House Transportation and Infrastructure Committee Chairman Bill Shuster, R-Pa., takes a ride this week in a car that drives itself. The car, a 2011 Cadillac SRX being developed at Carnegie Mellon University, uses several computers, a host of sensors and lasers, and GPS to navigate traffic lights, high-speed freeways, and single-lane roads while the "driver" sits behind the wheel and does, well, nothing.
"It's the future of transportation, and it's here," Rep. Shuster declared after his ride.
And here's a comment from one guy who saw the demonstration video: "I want one."
The idea behind Shuster's adventure is to highlight innovation in the nation's transportation system and tease out some of the cool things that could happen in the future. But the driverless car is at least 10 years from being available commercially, and who knows what the actual roads (or cars) will look like by then.
Shuster has another goal—to bring transportation issues into peoples' everyday lives such that the topic doesn't seem dry and esoteric when a highway bill (or a passenger rail bill or a water bill) hits the House floor. He took the helm of the Transportation Committee this year in the midst of harsh partisan fights over emotional issues like health care and immigration. Transportation issues are generally bipartisan, unlike other political lightning rods, but they still get drowned in the political furor if lawmakers don't find another way to talk about it.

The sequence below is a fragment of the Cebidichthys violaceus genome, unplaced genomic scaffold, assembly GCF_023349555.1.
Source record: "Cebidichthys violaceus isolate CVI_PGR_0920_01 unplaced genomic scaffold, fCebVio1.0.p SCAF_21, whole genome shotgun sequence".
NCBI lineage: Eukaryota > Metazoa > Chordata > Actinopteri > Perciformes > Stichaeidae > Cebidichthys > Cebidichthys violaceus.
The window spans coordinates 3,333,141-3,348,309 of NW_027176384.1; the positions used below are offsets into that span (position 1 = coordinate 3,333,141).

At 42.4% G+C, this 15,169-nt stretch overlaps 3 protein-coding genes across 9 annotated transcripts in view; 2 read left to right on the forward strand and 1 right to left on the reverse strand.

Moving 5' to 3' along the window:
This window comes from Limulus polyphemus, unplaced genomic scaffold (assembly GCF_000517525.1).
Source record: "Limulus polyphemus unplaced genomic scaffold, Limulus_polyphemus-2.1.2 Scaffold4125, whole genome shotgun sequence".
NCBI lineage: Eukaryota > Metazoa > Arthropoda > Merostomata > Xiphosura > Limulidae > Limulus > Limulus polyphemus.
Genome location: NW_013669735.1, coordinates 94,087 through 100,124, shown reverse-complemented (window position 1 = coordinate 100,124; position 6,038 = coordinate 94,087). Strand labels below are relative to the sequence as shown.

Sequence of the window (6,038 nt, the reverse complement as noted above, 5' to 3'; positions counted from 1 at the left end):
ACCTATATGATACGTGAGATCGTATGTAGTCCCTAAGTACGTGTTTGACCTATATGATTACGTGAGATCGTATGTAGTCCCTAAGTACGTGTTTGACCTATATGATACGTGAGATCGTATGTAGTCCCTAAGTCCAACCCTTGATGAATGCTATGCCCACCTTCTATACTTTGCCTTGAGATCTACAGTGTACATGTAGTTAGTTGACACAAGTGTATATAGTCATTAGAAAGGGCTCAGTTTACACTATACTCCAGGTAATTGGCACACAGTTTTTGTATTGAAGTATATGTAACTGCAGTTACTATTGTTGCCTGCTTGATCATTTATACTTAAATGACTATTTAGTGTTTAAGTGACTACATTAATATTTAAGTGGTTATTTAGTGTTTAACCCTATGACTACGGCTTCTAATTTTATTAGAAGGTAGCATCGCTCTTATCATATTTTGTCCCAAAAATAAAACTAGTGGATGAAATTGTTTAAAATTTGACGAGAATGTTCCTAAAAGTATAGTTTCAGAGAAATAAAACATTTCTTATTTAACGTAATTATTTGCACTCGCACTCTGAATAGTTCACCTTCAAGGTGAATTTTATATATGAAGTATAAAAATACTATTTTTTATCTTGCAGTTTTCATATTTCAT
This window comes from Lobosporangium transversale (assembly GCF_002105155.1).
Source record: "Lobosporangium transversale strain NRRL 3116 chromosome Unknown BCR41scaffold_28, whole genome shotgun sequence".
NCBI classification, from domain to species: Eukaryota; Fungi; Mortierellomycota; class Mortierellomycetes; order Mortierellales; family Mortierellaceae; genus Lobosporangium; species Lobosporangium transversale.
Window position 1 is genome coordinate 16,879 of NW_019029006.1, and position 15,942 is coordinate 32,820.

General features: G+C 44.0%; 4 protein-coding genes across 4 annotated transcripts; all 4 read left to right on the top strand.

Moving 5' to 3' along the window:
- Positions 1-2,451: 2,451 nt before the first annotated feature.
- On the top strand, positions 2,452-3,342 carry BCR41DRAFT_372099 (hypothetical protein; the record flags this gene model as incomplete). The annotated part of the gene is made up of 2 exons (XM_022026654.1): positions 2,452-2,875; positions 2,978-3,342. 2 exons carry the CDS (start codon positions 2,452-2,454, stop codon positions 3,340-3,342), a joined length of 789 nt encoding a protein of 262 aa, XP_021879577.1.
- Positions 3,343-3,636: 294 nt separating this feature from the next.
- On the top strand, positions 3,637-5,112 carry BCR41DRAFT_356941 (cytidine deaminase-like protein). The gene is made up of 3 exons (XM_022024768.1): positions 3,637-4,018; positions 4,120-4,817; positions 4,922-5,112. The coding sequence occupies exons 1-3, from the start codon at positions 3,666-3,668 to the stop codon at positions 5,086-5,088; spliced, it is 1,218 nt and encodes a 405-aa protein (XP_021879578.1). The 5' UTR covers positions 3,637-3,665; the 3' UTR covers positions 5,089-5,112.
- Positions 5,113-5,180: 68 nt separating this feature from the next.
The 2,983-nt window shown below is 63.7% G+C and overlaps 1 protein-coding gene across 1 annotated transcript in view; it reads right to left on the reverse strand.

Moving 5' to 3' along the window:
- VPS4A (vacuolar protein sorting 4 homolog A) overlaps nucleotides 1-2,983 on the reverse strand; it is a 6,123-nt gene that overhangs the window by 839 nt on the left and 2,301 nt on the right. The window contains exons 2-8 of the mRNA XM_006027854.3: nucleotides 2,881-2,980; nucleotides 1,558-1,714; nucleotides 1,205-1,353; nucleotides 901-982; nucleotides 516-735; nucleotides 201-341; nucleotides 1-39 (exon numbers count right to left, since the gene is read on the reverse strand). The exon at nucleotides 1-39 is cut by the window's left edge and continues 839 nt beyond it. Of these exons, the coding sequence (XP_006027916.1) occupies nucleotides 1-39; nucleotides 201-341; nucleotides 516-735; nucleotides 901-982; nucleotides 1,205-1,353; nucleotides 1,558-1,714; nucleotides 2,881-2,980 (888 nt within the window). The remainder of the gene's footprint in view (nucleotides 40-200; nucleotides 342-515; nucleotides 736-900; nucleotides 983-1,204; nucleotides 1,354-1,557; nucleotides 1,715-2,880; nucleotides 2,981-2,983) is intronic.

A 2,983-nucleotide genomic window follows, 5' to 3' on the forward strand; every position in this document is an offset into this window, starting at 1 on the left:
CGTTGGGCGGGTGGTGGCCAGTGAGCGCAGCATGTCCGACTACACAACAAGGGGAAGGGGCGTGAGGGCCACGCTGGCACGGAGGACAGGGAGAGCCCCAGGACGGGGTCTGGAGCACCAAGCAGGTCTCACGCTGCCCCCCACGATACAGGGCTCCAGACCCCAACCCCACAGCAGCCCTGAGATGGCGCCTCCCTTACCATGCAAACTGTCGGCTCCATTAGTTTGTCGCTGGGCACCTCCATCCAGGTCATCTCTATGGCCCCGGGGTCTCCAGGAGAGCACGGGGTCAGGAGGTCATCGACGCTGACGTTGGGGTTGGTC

Forget Obamacare and immigration. Who wouldn't be enchanted by a driverless car?
As enticing as the idea may be, it's also not where the bulk of the technological innovation is or maybe even should be. The American Association of State Highway and Transportation Officials made sure to highlight a wide variety of technologies that are being used now, not in 10 years, in a release last week. Not to put too fine a point on it, the subject line of AASHTO's e-mail read: "Autonomous Vehicles are Tomorrow: Here's What Transportation Tech Is Doing Today."
As just one example, AASHTO noted that the North Carolina Department of Transportation is using 3-D to imaging and a computer database to assess 16,000 miles of highway pavement, saving hundreds of man hours to detect major pavement defects. That saves time and money for everyone.
Is it a fool's errand to chase after an exciting idea like driverless car when it might make more sense to outfit all roads with 3-D imaging or put vibration and corrosion sensors on all bridges? Are the technological developments highlighted by AASHTO really so different from the driverless car? What are the best examples of technology in transportation? What developments on the horizon would make the biggest difference in traffic patterns, safety, or energy conservation? What are the pipe dreams in transportation technology?